Some 5,356 ancient sites have been put on the Ministry of Culture and Fine Arts’ archaeology and prehistory list for management since their discovery, a senior official said on Thursday during the “Publishing the Results of New Archaeological Discoveries” workshop.
Thieng Vandarong, the undersecretary of state at the Ministry of Culture, said national and international teams of archaeologists have studied the history of the Angkor Empire since the early 20th century.
The Ministry of Culture and Fine Arts created the Archaeology and Prehistory Department in 2007 to research and preserve Cambodia’s rich historical legacy, Vandarong said.
In collaboration with 21 international archaeological teams, experts from the department have discovered and researched ancient sites across Cambodia, he said.
“Our research focuses mainly on the prehistory, ancient and post-Angkor periods. We have currently registered and manage 5,356 sites, including 89 ancient bridges, 175 fortifications, 1,889 ancient temples, 2,482 ancient hill sites and 181 prehistoric sites,” he said.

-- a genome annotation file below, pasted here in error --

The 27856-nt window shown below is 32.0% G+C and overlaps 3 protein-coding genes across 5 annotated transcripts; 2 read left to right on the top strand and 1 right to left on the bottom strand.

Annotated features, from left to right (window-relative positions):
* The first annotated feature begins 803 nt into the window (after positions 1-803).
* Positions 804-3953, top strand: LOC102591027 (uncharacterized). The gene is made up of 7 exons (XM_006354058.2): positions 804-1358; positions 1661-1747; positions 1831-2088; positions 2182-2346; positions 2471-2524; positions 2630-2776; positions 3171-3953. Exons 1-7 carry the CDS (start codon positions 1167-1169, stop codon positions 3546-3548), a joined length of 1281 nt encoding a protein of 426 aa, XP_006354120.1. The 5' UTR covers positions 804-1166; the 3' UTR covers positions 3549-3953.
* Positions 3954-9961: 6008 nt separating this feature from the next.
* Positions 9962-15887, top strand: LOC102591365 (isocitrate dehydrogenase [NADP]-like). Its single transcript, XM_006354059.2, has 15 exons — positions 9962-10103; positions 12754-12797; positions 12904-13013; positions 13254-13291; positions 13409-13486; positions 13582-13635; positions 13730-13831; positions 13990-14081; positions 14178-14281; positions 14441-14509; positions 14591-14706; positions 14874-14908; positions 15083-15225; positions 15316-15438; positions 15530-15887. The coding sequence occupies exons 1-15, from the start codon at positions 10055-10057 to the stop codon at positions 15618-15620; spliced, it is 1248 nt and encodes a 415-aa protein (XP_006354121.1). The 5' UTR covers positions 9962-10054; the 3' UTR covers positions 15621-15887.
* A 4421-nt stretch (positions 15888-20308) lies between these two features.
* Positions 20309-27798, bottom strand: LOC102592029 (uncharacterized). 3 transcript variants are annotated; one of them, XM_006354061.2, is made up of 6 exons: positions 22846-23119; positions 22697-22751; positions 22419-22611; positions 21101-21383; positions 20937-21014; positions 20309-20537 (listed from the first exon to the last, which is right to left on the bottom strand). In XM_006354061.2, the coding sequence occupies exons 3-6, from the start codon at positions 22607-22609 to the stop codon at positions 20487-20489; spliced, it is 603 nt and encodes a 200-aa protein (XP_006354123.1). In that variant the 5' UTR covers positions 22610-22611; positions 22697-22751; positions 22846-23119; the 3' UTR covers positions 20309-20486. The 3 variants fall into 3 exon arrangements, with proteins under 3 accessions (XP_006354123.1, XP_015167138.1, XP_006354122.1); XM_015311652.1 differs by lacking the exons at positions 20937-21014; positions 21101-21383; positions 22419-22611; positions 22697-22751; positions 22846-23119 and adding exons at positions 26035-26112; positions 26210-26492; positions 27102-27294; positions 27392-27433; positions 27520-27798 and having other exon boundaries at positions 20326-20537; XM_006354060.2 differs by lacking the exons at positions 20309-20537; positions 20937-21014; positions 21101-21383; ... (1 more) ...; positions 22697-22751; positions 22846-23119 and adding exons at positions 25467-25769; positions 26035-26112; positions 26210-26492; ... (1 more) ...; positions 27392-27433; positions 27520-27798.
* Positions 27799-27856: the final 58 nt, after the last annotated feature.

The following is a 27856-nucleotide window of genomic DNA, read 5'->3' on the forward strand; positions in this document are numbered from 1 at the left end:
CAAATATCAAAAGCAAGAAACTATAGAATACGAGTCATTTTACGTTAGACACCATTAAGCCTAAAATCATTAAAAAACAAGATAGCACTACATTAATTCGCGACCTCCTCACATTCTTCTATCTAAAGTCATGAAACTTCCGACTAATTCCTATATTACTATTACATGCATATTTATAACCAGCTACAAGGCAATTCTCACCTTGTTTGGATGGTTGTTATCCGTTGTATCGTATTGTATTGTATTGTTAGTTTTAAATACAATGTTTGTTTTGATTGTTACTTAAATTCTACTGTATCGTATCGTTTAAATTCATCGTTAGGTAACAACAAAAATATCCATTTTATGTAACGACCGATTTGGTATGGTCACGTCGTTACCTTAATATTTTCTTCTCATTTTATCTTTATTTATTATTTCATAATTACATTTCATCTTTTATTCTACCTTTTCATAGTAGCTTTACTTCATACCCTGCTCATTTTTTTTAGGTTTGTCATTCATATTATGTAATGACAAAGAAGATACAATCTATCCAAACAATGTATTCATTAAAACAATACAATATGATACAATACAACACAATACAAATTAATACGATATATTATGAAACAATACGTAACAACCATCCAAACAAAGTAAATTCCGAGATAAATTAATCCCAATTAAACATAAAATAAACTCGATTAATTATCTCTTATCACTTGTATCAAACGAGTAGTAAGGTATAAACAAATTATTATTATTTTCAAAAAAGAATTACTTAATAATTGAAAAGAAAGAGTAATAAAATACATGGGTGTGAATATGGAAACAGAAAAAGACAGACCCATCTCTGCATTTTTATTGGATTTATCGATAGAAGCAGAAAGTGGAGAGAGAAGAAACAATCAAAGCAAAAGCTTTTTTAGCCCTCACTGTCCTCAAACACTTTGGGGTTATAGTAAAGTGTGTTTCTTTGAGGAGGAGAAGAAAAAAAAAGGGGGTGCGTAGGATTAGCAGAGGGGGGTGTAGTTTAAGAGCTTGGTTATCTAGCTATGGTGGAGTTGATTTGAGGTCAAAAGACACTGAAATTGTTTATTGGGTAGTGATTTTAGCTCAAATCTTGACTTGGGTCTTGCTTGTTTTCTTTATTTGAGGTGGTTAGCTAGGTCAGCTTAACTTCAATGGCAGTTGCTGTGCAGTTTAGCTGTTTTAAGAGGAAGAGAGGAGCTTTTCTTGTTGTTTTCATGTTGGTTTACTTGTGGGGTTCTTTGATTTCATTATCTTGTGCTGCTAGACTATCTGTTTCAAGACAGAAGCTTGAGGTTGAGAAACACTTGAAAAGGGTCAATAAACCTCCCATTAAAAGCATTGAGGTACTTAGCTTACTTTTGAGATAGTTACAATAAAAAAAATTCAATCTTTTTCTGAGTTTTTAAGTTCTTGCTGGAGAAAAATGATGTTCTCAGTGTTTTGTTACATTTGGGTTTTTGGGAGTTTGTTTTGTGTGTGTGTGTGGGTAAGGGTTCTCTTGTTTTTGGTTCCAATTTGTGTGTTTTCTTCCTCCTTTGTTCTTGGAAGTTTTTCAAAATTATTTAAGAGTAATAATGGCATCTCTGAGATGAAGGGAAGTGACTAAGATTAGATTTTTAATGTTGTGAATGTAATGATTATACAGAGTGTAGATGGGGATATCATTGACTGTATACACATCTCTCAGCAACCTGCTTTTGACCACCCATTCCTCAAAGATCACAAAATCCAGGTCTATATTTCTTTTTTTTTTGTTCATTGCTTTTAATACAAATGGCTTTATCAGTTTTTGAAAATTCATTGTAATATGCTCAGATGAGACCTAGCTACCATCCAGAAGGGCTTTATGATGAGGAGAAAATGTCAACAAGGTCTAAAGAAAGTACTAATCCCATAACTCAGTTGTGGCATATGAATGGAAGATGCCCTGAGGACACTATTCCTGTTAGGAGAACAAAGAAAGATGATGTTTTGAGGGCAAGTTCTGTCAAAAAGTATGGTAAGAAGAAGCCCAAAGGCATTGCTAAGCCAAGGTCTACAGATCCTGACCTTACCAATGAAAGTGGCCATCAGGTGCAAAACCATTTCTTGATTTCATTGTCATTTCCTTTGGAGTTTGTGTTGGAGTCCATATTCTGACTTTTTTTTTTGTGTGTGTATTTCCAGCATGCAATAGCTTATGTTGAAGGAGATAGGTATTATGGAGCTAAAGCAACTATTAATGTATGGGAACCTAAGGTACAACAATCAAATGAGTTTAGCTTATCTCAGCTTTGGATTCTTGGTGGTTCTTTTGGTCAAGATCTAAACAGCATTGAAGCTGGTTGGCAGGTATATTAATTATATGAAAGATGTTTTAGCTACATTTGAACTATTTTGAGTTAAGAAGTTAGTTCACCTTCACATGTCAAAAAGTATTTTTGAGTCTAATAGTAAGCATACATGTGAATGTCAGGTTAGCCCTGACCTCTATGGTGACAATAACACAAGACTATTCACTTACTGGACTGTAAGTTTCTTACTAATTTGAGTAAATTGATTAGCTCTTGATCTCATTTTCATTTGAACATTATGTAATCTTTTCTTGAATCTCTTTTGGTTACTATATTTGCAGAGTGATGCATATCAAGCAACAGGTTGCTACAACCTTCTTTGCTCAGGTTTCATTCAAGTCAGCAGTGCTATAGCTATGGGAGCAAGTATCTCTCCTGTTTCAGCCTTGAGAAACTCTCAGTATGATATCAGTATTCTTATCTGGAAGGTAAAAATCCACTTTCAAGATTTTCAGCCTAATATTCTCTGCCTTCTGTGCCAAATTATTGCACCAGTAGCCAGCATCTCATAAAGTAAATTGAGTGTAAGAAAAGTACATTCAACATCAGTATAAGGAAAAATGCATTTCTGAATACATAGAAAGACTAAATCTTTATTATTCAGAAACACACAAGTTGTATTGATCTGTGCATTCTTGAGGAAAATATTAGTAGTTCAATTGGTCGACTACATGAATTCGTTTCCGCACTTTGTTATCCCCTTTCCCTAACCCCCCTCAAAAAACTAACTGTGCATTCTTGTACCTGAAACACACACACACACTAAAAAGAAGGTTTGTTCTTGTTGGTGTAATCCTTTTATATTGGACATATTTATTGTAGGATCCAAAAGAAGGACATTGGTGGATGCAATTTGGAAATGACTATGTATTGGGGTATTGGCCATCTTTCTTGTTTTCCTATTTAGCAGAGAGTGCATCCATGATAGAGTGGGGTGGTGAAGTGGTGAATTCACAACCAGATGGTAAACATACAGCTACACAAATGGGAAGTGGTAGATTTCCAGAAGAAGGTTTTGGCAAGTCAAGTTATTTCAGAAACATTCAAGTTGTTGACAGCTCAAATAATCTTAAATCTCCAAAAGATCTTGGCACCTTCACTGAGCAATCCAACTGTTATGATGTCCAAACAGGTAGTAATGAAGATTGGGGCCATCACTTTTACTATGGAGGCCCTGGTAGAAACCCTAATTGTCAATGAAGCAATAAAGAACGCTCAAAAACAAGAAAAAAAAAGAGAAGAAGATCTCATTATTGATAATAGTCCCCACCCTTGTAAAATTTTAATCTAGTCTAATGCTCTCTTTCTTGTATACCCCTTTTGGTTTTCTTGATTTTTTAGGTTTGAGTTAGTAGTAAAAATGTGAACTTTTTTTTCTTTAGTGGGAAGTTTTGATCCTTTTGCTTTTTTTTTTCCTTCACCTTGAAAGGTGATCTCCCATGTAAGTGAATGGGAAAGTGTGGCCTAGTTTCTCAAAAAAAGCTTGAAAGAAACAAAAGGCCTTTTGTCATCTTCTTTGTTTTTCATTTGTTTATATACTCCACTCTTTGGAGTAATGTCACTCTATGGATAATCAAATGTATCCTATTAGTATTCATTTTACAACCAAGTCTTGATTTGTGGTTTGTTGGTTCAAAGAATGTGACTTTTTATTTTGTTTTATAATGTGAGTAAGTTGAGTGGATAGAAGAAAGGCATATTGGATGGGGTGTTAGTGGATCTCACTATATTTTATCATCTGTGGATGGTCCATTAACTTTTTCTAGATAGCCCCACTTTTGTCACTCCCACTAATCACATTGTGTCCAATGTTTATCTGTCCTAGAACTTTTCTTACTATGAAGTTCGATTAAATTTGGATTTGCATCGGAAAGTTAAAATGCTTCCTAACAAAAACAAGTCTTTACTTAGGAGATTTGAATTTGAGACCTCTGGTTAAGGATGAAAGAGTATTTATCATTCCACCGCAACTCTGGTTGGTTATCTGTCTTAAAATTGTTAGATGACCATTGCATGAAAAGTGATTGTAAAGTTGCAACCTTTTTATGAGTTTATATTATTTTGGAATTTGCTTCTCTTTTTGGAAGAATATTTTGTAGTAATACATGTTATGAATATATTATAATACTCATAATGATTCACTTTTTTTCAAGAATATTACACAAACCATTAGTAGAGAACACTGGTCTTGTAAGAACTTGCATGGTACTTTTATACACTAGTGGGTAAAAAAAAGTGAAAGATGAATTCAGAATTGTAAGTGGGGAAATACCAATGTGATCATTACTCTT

At the event launch, there were workshops with the department experts demonstrating technical procedures and research activities.
The workshop also showcased the research being conducted with four international teams of archaeologists, including one from Japan’s Nara Institute and Australia’s Flinders University.
Research is also being carried out with teams from the University of Illinois in the US and France’s National Museum of Natural History, as well as a joint team from the University of Oregon and the University of Hawaii in the US.
Voeun Vuthy, the director of the Ministry of Culture and Fine Arts’ Archaeology and Prehistory Department, told The Post on Thursday that experts from his department had excavated and researched six ancient sites so far this year.
Archaeologists from the department had also worked with international teams to study other ancient sites, including at Banteay Longvek in Kampong Chhnang province and Ek Phnom Pagoda in Battambang province, as well as sites at Lo’ Slor Dek and La’ang Spean in Preah Vihear province.
“Research from these ancient sites will be compiled for the next generation of archaeologists to study, to broaden our understanding of our national history, preserve our culture and connect Cambodia’s history to that of Southeast Asia and the world,” Vuthy said.